Apparently no one at Fox paid attention to the cratering of fellow Marvel property “Spider-Man” when Sony rebooted it in 2012.  The diminishing returns of that franchise are largely attributable to the fact that audiences do not want to sit through a slightly altered retread of a story they liked just fine ten years ago.  “Fantastic Four,” like “The Amazing Spider-Man,” returns to the tale of heroic origins to issue a slight corrective that will eventually set the series on a different course.

There is simply too much vying for audiences’ attention, not only on the silver screen but also on televisions, tablets, and mobile devices.  If the creative minds that be want to do something new with familiar material, they had better go ahead and do it.  No one wants to wait around for them to get their act together as they rejuvenate it.  So, naturally, “Fantastic Four” inspires listlessness as it makes us consciously realize the drain on our time as it slips away from us.  D1star

REVIEW: Transcendence

8 11 2014

As Christopher Nolan’s director of photography, Wally Pfister has lensed some of the most iconic images of recent cinematic history.  Be it the field of lightbulbs in “The Prestige,” the stairwell in “Inception,” or practically any image in “The Dark Knight,” he certainly knows how to captivate with the visual language of film.

Transcendence” finds Pfister behind the camera calling the shots, not merely setting them up, for the first time.  While no ultimate judgment should be rendered on a filmmaker after just one feature, Pfister might not want to give up his day job as Christopher Nolan’s cinematographer just yet.  His debut is a start-to-finish mess, mostly because of its almost incoherently assembled script.

The film begins rather simply and intelligibly with Johnny Depp’s Dr. Will Caster, a scientist attempting to create a fully sentient computer, getting assassinated by a radical anti-technology group R.I.F.T.  But once he dies and his consciousness is uploaded into a computer, “Transcendence” shatters into fragments.  Only Caster’s wife (Rebecca Hall) stays loyal; meanwhile, the rest of the supporting cast spreads out into multiple subplots that divide attention and diminish effectiveness.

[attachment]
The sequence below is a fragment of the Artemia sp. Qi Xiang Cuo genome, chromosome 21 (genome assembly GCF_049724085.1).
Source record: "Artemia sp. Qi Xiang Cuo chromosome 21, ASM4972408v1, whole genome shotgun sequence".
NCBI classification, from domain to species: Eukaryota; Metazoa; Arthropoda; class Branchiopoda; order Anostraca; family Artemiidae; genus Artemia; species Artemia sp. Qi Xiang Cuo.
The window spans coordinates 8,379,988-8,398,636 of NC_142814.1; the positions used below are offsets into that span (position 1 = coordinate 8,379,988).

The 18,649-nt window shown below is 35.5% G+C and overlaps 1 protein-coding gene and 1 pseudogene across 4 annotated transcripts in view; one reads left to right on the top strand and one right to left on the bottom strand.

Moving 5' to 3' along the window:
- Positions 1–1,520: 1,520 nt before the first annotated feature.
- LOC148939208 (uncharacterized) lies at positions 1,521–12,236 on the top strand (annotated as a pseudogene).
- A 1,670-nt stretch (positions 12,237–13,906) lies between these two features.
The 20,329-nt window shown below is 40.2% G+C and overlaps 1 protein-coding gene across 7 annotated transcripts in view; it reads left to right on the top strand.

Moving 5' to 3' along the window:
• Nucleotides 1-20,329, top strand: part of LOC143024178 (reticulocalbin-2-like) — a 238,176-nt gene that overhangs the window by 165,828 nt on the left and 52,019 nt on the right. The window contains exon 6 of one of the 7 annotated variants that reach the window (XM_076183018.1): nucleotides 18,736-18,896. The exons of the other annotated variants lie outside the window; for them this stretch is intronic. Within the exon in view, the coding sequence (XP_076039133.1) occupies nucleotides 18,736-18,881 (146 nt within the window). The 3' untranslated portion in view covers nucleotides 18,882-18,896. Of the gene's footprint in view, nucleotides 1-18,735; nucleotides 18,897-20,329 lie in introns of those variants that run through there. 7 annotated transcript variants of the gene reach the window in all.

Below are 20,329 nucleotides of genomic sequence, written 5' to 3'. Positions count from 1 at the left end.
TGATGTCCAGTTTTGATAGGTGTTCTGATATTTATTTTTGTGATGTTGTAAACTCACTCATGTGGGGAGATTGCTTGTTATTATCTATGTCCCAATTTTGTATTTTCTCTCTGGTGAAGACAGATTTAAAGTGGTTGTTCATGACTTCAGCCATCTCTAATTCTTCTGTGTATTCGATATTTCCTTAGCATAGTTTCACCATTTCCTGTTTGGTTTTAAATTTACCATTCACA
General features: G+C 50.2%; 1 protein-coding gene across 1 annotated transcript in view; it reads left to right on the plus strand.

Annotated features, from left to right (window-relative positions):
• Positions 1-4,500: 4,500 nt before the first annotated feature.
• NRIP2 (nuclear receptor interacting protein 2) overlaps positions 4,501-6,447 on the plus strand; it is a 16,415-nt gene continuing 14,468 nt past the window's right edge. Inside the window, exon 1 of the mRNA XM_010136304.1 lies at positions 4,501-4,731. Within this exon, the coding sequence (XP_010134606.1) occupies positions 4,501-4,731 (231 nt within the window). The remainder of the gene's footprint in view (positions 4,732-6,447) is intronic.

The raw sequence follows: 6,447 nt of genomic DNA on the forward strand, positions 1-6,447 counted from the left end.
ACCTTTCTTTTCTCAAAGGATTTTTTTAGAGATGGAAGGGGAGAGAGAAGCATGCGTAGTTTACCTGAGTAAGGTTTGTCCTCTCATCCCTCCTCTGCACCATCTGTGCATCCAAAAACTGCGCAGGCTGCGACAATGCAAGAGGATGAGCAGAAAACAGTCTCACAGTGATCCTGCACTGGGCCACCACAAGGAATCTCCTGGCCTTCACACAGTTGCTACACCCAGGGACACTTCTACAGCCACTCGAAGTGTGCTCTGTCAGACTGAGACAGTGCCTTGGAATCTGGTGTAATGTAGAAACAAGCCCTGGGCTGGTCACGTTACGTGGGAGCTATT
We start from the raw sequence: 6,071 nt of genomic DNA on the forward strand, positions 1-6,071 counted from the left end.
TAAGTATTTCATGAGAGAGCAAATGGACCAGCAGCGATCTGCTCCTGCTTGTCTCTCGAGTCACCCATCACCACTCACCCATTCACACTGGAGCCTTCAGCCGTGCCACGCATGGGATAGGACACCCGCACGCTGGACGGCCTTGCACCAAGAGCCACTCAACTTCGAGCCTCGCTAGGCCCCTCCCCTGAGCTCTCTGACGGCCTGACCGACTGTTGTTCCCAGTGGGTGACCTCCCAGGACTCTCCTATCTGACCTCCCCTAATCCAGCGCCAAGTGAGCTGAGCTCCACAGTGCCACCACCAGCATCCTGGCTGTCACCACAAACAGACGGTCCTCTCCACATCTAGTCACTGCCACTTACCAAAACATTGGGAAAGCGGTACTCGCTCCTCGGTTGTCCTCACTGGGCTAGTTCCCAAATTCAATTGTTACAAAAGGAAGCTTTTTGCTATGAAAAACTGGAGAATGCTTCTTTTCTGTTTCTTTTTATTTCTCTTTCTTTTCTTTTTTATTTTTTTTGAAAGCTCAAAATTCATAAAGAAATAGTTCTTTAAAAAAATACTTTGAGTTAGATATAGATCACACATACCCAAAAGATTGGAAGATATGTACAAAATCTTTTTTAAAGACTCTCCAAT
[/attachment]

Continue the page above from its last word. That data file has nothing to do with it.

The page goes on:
Caster’s research companion Max (Paul Bettany) defects to join R.I.F.T. under the leadership of Bree (Kate Mara).  The G-men of the FBI (Cillian Murpy, Morgan Freeman) are also making moves of their own to stop the supercomputer.  Meanwhile, Caster’s digital brain grows stronger by the minute … so be very afraid, because technology is scary!

Pfister is not even able to translate this technophobia into any memorable images to at least portray visually what the story is unable to communicate narratively.  He begins “Transcendence” with a shot of broken cell phones lying around, practically begging to be considered a zeitgeist film.  But of all the sentiments Pfister invokes, not one of them comes even remotely close to resembling the film’s titular sensation.  He certainly knows how to make noise, but hopefully in his next film, Pfister will actually have something interesting to say.  C-1halfstars